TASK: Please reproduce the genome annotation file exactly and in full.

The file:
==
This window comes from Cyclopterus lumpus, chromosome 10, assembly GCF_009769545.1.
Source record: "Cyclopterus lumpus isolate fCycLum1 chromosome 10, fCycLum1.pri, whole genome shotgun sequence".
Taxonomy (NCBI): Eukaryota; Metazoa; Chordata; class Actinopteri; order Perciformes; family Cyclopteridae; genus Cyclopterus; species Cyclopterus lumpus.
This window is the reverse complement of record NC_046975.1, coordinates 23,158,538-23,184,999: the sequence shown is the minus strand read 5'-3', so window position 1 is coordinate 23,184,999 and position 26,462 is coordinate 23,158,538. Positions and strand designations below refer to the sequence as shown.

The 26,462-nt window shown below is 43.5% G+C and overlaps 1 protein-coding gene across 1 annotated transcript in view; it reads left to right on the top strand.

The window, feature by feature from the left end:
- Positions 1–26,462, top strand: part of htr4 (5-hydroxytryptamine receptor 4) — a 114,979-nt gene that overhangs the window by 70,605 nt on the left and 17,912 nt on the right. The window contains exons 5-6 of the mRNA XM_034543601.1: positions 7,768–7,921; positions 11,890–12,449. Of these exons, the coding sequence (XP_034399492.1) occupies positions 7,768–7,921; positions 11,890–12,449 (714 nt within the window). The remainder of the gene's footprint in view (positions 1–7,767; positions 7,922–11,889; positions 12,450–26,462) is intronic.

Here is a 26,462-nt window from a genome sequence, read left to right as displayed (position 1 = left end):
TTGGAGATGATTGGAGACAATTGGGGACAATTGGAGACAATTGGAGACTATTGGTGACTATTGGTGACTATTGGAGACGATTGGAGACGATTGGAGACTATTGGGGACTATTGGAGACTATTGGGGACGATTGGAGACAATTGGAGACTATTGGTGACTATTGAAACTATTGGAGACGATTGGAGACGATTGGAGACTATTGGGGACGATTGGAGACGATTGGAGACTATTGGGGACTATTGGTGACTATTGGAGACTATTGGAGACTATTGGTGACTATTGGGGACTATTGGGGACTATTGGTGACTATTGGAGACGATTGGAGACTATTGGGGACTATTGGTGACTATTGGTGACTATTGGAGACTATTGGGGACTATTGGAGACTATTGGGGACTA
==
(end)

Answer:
This window comes from Cyclopterus lumpus, chromosome 10, assembly GCF_009769545.1.
Source record: "Cyclopterus lumpus isolate fCycLum1 chromosome 10, fCycLum1.pri, whole genome shotgun sequence".
Taxonomy (NCBI): Eukaryota; Metazoa; Chordata; class Actinopteri; order Perciformes; family Cyclopteridae; genus Cyclopterus; species Cyclopterus lumpus.
This window is the reverse complement of record NC_046975.1, coordinates 23,158,538-23,184,999: the sequence shown is the minus strand read 5'-3', so window position 1 is coordinate 23,184,999 and position 26,462 is coordinate 23,158,538. Positions and strand designations below refer to the sequence as shown.

The 26,462-nt window shown below is 43.5% G+C and overlaps 1 protein-coding gene across 1 annotated transcript in view; it reads left to right on the top strand.

The window, feature by feature from the left end:
- Positions 1–26,462, top strand: part of htr4 (5-hydroxytryptamine receptor 4) — a 114,979-nt gene that overhangs the window by 70,605 nt on the left and 17,912 nt on the right. The window contains exons 5-6 of the mRNA XM_034543601.1: positions 7,768–7,921; positions 11,890–12,449. Of these exons, the coding sequence (XP_034399492.1) occupies positions 7,768–7,921; positions 11,890–12,449 (714 nt within the window). The remainder of the gene's footprint in view (positions 1–7,767; positions 7,922–11,889; positions 12,450–26,462) is intronic.

Here is a 26,462-nt window from a genome sequence, read left to right as displayed (position 1 = left end):
TTGGAGATGATTGGAGACAATTGGGGACAATTGGAGACAATTGGAGACTATTGGTGACTATTGGTGACTATTGGAGACGATTGGAGACGATTGGAGACTATTGGGGACTATTGGAGACTATTGGGGACGATTGGAGACAATTGGAGACTATTGGTGACTATTGAAACTATTGGAGACGATTGGAGACGATTGGAGACTATTGGGGACGATTGGAGACGATTGGAGACTATTGGGGACTATTGGTGACTATTGGAGACTATTGGAGACTATTGGTGACTATTGGGGACTATTGGGGACTATTGGTGACTATTGGAGACGATTGGAGACTATTGGGGACTATTGGTGACTATTGGTGACTATTGGAGACTATTGGGGACTATTGGAGACTATTGGGGACTA